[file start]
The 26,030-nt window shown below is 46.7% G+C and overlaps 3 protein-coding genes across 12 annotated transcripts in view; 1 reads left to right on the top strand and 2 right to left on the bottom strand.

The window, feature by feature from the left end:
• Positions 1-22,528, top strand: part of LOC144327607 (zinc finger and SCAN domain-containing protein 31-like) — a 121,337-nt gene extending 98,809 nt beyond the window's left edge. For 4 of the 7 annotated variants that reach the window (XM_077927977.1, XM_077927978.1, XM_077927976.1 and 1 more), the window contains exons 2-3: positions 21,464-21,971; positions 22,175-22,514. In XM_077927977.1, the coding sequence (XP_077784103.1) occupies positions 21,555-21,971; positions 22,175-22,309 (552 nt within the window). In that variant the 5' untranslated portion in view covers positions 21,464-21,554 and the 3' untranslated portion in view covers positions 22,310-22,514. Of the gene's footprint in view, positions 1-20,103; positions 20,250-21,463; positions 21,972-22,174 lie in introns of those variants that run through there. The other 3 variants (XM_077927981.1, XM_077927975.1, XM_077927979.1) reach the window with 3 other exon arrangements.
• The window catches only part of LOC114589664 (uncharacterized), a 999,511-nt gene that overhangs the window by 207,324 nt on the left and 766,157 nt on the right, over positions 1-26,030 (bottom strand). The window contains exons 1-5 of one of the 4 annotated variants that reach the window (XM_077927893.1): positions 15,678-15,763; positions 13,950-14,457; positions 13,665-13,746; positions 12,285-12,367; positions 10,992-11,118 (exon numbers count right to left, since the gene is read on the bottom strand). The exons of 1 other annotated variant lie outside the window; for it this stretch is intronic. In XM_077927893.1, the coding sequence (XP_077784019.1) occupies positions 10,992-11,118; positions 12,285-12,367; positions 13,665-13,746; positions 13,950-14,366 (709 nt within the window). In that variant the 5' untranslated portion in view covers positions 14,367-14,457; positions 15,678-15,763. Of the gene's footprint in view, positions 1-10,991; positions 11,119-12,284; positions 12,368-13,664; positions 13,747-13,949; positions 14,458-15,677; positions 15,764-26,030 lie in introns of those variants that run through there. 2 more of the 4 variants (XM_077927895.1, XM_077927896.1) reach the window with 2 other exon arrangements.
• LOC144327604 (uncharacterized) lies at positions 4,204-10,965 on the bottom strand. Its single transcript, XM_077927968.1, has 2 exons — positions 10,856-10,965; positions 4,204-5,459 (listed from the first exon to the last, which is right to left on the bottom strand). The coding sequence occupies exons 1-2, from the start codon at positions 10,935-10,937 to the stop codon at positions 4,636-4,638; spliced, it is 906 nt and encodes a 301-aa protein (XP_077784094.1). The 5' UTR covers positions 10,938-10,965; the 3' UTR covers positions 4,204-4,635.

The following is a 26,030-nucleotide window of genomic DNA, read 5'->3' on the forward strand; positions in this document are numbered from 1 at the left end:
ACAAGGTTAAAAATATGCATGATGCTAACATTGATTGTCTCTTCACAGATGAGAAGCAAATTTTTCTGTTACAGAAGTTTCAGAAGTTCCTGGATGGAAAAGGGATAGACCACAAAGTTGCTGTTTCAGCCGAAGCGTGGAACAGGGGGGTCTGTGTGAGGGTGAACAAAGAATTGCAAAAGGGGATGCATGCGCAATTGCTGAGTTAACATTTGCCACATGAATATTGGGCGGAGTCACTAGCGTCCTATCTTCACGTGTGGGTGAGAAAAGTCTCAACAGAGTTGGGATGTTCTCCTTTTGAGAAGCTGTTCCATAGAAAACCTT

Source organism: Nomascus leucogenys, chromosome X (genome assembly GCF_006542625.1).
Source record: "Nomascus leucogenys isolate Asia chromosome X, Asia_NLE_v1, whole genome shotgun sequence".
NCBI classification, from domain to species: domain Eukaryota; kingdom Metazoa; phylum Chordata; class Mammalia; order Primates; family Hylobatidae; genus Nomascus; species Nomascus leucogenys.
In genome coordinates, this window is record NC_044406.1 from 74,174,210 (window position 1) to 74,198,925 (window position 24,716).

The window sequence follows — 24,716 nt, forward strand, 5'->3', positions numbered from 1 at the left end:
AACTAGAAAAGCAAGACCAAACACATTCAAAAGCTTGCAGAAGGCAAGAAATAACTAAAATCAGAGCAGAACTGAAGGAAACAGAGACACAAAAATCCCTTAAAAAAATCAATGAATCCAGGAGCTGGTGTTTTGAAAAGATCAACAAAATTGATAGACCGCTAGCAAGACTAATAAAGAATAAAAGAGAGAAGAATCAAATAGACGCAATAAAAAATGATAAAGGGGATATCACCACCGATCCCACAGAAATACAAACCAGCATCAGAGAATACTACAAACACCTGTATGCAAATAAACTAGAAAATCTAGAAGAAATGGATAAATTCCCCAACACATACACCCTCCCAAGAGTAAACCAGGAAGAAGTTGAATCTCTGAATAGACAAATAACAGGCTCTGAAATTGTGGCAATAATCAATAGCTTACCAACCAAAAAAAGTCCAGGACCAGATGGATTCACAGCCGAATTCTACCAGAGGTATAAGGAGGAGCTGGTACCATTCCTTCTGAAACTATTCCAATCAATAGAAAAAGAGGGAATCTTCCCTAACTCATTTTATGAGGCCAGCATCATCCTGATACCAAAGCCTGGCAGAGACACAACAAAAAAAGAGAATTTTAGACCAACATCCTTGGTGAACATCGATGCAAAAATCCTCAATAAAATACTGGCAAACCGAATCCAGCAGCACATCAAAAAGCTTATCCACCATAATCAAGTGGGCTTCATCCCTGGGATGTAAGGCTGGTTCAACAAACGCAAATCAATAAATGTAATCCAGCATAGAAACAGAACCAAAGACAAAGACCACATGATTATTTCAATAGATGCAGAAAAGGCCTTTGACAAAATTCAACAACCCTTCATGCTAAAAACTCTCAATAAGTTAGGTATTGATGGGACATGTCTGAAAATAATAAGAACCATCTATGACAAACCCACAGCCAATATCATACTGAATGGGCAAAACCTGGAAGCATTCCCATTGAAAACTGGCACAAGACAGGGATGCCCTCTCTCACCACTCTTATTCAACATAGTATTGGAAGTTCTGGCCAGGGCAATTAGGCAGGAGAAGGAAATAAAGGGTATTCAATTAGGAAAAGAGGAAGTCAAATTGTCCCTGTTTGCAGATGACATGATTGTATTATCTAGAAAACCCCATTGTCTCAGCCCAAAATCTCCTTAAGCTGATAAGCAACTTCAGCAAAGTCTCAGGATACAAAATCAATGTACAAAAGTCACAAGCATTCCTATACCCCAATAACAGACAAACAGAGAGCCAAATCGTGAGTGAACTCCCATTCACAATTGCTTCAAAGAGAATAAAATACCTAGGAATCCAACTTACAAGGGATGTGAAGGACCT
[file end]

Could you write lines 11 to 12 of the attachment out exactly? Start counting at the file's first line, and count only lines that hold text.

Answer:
In genome coordinates, this window is record NC_044406.1 from 74,174,210 (window position 1) to 74,198,925 (window position 24,716).

The window sequence follows — 24,716 nt, forward strand, 5'->3', positions numbered from 1 at the left end: